Both the innovation fund and the charitable fund give out money to support projects across the Trust. They are not used to fund NHS services, but enable the Trust to provide extras it could not otherwise offer.
As a new way to help people who use Calderdale Insight, a rock climbing group has been started at the indoor wall at Huddersfield Sports Centre. While rock climbing is often seen as a way to get outside and enjoy nature, you don’t have to live in an area where you have access to outdoor rock climbing, many gyms have indoor rock climbing walls that will work your mind and muscles just as hard.
The rock climbing group provides many benefits including both mental and physical health. At the same time as being great cardiovascular exercise, increasing muscle mass and tone, it requires problem solving skills and a great deal of concentration, which has been found to be very relaxing and meditative. One indoor wall could have many different paths and levels of difficulty requiring climbers to analyse a route. Although the sport was once thought of as a sport only for adrenaline junkies, with good instruction and modern safety equipment, it is safe and enjoyable for any age to climb at their own comfort and ability. The indoor climbing sessions offer both a thrilling and exciting experience for services users and many of the group have never rock climbed before. The necessary safety equipment is available to borrow from the sports centre and after the required safety training they are ready to scale the walls.
Speaking about the climbing group Chris Oliver, a support, time and recovery (STR) worker with the service, said, “As a service we are always looking for new activities that will engage people and help with their recovery. These weekly sessions have proved to be really popular and a great way to improve confidence and social interaction of members of the group. Not only is their confidence growing with each session, but we have found climbing is brilliant for developing patience and planning. Climbing requires for you to make spot decisions as you go, commit and follow through and tests the ability to assess a problem, look for a solution, and then execute a plan. The sense of achievement they get from reaching the top of the wall is great to see.”
As there are many different routes that the climber can take they can gradually develop their abilities and complete a higher grade route each time. This has been very successful for members of the group goal setting and getting a sense of achievement each time they come rock climbing. As well as developing skills individually rock climbing is very much about being part of a team and building relationships. Climbers have to learn how to put their trust in the person holding the rope and when bouldering, climbing without a rope, members of the group call out routes and different holds to take as a spotter to help guide their fellow climber.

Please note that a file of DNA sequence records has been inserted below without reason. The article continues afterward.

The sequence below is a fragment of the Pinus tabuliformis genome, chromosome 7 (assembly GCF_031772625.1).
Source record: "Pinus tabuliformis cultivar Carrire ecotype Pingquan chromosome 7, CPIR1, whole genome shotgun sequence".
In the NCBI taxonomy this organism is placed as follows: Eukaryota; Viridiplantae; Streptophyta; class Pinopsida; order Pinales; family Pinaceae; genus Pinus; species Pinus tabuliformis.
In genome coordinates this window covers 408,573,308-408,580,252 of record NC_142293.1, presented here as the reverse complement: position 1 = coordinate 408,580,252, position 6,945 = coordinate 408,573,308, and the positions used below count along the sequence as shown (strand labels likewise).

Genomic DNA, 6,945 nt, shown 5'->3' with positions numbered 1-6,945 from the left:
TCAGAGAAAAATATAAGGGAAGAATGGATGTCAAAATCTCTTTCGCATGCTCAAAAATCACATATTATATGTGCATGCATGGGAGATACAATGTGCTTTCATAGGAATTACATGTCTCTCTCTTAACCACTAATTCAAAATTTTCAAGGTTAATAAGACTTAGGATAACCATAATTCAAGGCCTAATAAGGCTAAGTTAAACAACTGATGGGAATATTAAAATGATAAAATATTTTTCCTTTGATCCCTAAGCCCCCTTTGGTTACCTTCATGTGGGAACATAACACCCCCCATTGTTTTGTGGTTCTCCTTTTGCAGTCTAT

STR worker Alex Walker added, “Members of the group might have found themselves socially isolated, but taking part in activities like rock climbing with people who have experienced similar difficulties really builds their confidence and helps them reconnect in social environments. Our instructor Ben has been great at helping the group and it has definitely proved to be one of our more popular activities!”
As well as rock climbing Calderdale Insight have also recently taken service users out llama trekking in Ripponden. The unusual activity was a big hit and was only possible as a result of charitable funds money. Llamas are recognised as being great stress busters so much so that it is even referred to as llama karma. While you don’t actually ride a llama because they are
pack animals and can only carry about 25 kilos in weight, they are quiet, gentle and very inquisitive animals. Leading them through the countryside is an unforgettable experience and a great way to discover the countryside whilst learning more about the animals.
What is the Insight service?
Our Insight teams work in all our districts with people aged 14 and above who are experiencing their first episode of psychosis. The teams aim to identify and treat symptoms early to promote recovery.
It is normal for any us to have strange experiences now and then, like hearing noises when we’re very tired, but if you experience psychosis other things can develop such as having concerns that everyone can hear your thoughts or physically feeling things that other people can’t. If psychosis is identified and treated with early intervention individuals can recover, maintain relationships and achieve their aspirations.